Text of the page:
history research–visit to Mt. Calvary Cemetery

In my quest to find out more about the Bottger family, my search led me to the Mt. Calvary Cemetery.  I had–entirely accidentally–found the grave of Dorothy Bottger Ortiz on www.findagrave.com by following a link from somewhere else.  I had hoped that perhaps it was a family plot and there might be other family members buried nearby.  No such luck.

However, I did find out some interesting things about the Mt. Calvary Cemetery and cemeteries in general.  The original cemetery there was called Santa Barbara and is in the southwest corner, at the corner of Edith Blvd. and Indian School Road (entrance to the cemetery is at 1900 Edith Blvd. NE). I had been confused because in Dorothy’s obituary it talked about the “family plot in Santa Barbara Cemetery,” and yet on findagrave.com it listed Mt. Calvary Cemetery.  It turns out that Santa Barbara was taken over by Mt. Calvary.

I was hoping that all of the records at Mt. Calvary had been computerized and numerous searches could be done in minutes, like at the National Cemetery in Santa Fe, but everything at Mt. Calvary is still in big ledgers, and that’s why the lady at the counter spends her whole day looking through books and maps.  She was very helpful, but I didn’t want to ask her too many questions.  I know there are more members of the Ortiz family buried there, as well as other members of the Bottger family.  Those could be searches for another day.  (I have to admit that I’d be the type who, if I worked at Mt. Calvary, would be tempted to start typing all that information into a database coded to a map of the cemetery.)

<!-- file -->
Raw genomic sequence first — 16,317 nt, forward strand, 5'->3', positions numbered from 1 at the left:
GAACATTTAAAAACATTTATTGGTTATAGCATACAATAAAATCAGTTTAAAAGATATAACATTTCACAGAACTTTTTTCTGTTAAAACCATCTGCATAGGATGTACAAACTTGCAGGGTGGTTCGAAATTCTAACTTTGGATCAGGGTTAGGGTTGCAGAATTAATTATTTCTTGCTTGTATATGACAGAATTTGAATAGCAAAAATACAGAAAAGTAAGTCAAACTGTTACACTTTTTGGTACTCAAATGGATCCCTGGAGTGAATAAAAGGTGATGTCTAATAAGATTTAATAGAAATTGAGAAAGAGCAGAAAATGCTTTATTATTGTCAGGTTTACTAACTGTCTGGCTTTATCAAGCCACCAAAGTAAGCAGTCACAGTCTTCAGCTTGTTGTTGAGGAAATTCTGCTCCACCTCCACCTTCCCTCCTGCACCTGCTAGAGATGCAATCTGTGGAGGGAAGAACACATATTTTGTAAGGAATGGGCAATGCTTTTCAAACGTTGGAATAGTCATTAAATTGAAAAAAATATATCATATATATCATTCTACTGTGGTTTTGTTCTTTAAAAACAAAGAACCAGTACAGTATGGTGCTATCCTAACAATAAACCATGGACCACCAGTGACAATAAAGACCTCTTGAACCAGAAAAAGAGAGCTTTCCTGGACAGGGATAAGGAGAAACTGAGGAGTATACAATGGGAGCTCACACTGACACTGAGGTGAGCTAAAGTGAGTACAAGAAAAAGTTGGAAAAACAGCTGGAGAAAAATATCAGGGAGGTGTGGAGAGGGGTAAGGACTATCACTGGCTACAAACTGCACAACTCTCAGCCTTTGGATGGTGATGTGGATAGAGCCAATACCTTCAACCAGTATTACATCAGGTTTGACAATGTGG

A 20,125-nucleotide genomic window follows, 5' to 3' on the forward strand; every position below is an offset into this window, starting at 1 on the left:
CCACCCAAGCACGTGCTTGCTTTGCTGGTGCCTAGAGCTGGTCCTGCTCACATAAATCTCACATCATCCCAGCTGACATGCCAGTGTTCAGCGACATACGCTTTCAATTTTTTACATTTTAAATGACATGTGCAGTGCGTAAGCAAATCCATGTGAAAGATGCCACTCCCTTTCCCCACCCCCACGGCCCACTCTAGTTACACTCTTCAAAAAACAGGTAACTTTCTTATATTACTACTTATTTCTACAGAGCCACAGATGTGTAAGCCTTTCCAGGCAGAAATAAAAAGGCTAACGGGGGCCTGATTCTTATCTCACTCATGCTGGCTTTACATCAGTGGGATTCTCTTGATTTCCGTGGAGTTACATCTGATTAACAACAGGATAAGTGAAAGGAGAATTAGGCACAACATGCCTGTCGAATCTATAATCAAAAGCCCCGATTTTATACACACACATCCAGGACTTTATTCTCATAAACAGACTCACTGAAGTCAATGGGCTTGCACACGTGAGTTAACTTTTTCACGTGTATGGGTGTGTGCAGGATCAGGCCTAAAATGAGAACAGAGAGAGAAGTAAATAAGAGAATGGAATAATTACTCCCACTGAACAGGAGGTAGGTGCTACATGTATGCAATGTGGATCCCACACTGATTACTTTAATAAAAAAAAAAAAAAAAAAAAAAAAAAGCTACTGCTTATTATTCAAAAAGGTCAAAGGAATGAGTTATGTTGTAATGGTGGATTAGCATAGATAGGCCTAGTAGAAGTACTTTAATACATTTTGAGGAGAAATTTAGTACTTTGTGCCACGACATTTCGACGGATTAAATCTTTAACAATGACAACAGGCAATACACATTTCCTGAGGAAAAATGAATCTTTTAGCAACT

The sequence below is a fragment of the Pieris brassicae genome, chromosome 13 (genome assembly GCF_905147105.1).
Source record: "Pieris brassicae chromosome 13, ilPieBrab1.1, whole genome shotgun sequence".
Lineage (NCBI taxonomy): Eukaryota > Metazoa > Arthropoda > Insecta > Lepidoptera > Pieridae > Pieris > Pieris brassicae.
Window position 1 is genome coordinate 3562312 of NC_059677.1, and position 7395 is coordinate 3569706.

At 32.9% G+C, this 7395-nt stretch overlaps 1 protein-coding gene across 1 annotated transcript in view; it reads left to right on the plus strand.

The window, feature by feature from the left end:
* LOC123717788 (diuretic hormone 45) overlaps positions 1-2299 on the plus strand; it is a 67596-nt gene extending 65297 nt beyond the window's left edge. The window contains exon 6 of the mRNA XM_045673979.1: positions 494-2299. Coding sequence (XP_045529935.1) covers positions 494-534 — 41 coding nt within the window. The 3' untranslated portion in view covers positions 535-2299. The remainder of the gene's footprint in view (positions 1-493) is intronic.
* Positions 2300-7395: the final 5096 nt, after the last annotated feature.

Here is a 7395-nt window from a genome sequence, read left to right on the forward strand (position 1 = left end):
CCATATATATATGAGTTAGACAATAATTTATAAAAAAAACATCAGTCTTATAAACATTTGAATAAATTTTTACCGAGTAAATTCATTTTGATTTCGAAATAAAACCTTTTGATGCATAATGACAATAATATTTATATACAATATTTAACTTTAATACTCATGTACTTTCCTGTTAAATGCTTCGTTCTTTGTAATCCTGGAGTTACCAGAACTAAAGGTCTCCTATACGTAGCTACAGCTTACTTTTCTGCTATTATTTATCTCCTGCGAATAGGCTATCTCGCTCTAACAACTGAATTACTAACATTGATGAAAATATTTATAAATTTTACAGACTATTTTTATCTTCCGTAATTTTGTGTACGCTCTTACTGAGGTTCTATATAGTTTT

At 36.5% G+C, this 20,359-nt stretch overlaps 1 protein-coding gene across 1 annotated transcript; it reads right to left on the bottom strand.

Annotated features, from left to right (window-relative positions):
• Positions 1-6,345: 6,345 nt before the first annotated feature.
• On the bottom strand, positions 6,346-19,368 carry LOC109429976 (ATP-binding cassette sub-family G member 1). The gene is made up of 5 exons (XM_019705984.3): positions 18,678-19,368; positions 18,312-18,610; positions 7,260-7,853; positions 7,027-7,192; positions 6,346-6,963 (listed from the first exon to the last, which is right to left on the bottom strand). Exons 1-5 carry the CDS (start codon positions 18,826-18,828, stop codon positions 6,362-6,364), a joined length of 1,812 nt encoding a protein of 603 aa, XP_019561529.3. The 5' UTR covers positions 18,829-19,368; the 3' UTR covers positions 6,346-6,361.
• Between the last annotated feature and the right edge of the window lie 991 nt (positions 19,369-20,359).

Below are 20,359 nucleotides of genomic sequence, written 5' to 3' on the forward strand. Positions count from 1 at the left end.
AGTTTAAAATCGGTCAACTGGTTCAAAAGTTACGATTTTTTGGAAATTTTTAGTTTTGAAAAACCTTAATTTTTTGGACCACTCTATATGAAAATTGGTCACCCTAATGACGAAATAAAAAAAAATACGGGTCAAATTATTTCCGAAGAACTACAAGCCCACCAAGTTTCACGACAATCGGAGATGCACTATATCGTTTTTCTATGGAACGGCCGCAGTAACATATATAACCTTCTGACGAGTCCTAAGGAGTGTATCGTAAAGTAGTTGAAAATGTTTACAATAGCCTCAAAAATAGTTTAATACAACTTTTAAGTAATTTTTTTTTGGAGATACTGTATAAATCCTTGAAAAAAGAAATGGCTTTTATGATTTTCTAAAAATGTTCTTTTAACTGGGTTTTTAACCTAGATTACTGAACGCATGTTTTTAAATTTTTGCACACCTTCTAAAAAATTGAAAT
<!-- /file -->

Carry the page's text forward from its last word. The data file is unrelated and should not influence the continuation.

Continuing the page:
She also told me that searching for old graves is a difficult and often impossible task since many of the graves were unmarked or were missing information.  Also, the cemetery is on a hillside, and years of flooding and erosion have caused damage.  In fact, a massive flood actually washed away graves at one time, causing remains to be unearthed.  Those were relocated to a mass grave in another area of Mt. Calvary since they couldn’t be identified.

On this sunny January day, I strolled among by every grave in the old Santa Barbara area, and I could see bare spots on the hillside where erosion and flooding have washed away graves.  While I’ve always considered graves to be “permanent” resting places, they do not last for all eternity.  Crude wooden crosses with names and dates can’t stand up to New Mexico weather for even one generation.  Concrete markers crumble.  Even the engraved names on white marble headstones of WWII veterans have become somewhat blurred with the abrasion of windswept sand.

The marker at Dorothy’s grave appears modern and sharp and appears as if some mindful descendant has recently had it placed there immediately in front of the old marker.  Someone has recently inserted a white silk flower in the crevice between the two markers.

Whether Dorothy was buried alone in the cemetery or other family members’ graves were among those which have disappeared, I don’t know.  But her grave marker serves as a landmark on the map of the old Santa Barbara Cemetery for others like me to find the final resting places of those they seek.